There has been much talk in the web design and development community of late regarding the demise of Internet Explorer 6. Most web developers and designers have a special place in their hearts for their hatred of IE6, but the strength of their loathing varies from the occasional moaning, to the t-shirt wearing, to those running campaigns of contempt (see IE Death March, Bring Down IE 6 or Stop Living in the Past).
Personally, I strongly disagree with those who say web folk should stop supporting IE6 now, that we should use special stylesheets to make sites look particularly ugly in IE6, or more worryingly that scripts should be used to prevent sites from working in IE6 at all. It is the job of a web developer to support all major browsers (of which IE6 is still one) and punishing unwitting users is not the solution. It is Microsoft’s job to cease support of this ancient and incapable technology not ours.
The problem lies with the large number of companies and organisations that depend upon either Windows 2000 (which only supports IE6 not 7 or 8) or IE 6 for their internal business applications to function (think public sector in particular). It is these sources of revenue which force Microsoft to continue to support old technology & which keep the IE6 usage statistics high. All of these companies are aware that these technologies will be phased out eventually and should have plans in place to upgrade their systems, but again it’s not our place to force these changes.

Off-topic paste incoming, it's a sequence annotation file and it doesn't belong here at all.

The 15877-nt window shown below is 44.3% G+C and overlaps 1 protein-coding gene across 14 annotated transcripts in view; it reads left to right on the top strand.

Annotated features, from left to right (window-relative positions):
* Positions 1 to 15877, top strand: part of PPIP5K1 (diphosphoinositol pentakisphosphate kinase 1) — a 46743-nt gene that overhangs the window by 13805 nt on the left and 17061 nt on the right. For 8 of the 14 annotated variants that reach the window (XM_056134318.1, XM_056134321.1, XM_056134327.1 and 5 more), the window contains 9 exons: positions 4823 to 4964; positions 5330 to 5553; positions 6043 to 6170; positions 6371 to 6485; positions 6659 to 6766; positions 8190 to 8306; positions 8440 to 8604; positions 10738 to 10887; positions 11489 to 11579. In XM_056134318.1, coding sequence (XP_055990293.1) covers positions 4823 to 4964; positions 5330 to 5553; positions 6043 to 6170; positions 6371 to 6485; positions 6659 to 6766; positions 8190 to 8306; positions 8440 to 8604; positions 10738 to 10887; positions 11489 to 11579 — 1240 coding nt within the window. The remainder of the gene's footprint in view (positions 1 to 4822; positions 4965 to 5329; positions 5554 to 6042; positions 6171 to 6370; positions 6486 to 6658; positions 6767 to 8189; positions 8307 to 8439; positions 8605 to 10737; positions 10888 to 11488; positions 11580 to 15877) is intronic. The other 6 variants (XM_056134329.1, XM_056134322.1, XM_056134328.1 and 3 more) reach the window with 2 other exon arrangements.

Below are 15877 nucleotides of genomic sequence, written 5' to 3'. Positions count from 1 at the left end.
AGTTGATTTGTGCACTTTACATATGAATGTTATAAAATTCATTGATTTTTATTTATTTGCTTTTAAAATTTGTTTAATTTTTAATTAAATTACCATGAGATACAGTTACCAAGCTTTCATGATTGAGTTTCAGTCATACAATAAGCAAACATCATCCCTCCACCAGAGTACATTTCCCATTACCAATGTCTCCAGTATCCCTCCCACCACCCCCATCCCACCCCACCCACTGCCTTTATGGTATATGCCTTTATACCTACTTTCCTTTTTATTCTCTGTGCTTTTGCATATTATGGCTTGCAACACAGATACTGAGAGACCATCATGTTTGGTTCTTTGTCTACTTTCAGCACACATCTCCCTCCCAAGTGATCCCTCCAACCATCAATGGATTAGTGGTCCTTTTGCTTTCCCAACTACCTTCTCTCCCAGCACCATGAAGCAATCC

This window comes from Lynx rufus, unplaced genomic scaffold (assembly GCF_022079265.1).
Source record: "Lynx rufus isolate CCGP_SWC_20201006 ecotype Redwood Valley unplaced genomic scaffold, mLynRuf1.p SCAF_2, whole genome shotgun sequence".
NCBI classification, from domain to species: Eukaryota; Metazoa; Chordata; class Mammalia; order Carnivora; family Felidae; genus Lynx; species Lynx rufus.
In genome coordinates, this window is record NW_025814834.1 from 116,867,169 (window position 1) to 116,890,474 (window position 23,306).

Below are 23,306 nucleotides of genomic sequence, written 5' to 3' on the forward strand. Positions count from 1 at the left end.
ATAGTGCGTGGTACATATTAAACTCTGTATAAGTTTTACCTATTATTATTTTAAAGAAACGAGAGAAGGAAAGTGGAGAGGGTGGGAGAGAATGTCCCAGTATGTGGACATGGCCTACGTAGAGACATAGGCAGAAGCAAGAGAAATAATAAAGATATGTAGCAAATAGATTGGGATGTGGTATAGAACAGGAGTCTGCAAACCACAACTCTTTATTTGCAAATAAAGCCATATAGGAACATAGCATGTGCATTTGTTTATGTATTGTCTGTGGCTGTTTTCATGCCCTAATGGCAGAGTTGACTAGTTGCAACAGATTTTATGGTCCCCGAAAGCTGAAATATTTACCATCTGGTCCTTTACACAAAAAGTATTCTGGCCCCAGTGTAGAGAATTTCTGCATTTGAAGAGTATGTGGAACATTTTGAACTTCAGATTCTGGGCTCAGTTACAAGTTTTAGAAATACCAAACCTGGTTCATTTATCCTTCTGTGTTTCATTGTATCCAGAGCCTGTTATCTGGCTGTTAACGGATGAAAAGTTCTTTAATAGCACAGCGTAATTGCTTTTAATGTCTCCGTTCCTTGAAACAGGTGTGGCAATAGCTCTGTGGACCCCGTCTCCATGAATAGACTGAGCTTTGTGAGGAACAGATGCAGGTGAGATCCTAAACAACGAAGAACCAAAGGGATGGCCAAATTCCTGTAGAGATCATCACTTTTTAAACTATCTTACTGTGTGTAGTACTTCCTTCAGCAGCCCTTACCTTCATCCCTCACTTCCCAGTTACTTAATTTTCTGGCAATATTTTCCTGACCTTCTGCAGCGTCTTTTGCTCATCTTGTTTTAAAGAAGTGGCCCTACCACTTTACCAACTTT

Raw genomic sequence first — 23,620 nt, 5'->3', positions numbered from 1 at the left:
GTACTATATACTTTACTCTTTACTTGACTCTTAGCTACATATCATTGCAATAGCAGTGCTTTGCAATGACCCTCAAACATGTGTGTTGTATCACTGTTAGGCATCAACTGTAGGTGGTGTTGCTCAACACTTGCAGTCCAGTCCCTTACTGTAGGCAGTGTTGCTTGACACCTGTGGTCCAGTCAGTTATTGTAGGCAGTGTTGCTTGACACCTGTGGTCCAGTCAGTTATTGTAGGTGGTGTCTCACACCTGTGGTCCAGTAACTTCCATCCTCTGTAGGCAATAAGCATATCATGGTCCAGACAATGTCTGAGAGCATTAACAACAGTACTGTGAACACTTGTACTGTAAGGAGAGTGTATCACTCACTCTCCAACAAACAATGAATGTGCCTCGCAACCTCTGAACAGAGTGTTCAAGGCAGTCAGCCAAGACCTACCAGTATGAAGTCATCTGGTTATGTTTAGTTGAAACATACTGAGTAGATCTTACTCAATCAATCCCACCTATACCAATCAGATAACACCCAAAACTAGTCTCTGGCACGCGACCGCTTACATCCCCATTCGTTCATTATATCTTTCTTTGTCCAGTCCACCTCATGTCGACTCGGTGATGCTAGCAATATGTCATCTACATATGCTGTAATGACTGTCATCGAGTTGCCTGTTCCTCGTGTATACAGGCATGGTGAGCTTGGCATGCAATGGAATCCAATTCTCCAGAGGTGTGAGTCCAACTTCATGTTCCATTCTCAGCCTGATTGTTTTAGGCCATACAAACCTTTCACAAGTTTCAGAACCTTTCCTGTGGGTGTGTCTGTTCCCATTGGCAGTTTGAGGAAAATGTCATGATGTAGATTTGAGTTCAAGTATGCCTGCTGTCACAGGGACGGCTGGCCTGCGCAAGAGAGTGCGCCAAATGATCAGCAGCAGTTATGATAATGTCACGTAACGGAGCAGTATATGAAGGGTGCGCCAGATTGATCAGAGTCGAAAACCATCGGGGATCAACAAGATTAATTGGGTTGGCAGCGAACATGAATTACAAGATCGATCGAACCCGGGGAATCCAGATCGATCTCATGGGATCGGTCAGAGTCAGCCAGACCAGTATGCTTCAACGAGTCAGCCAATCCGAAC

Microsoft are now pushing IE8 through automatic updates and will cease support for Windows 2k in July next year – with this I can see the lifespan of IE6 finally drawing to a close. With the death of the OS which supports only the abominable IE6, it will be feasible for Microsoft to finally cease supporting IE6 too. When Microsoft say IE6 is dead, and only then, will IE6 really start to die – so the web design community needs to stop wasting it’s breath on users who can’t do anything about it – and tell it to Microsoft.
For now IE6 is still here and web folk still need to do their jobs. This means continuing to develop websites which support IE6 even in a slightly downgraded fashion, but it also means pointing clients towards a future without IE6 and guiding them them through this transition by removing all reliance on it. Cheer up, just think of all the work that will come flying in when IE6 does die.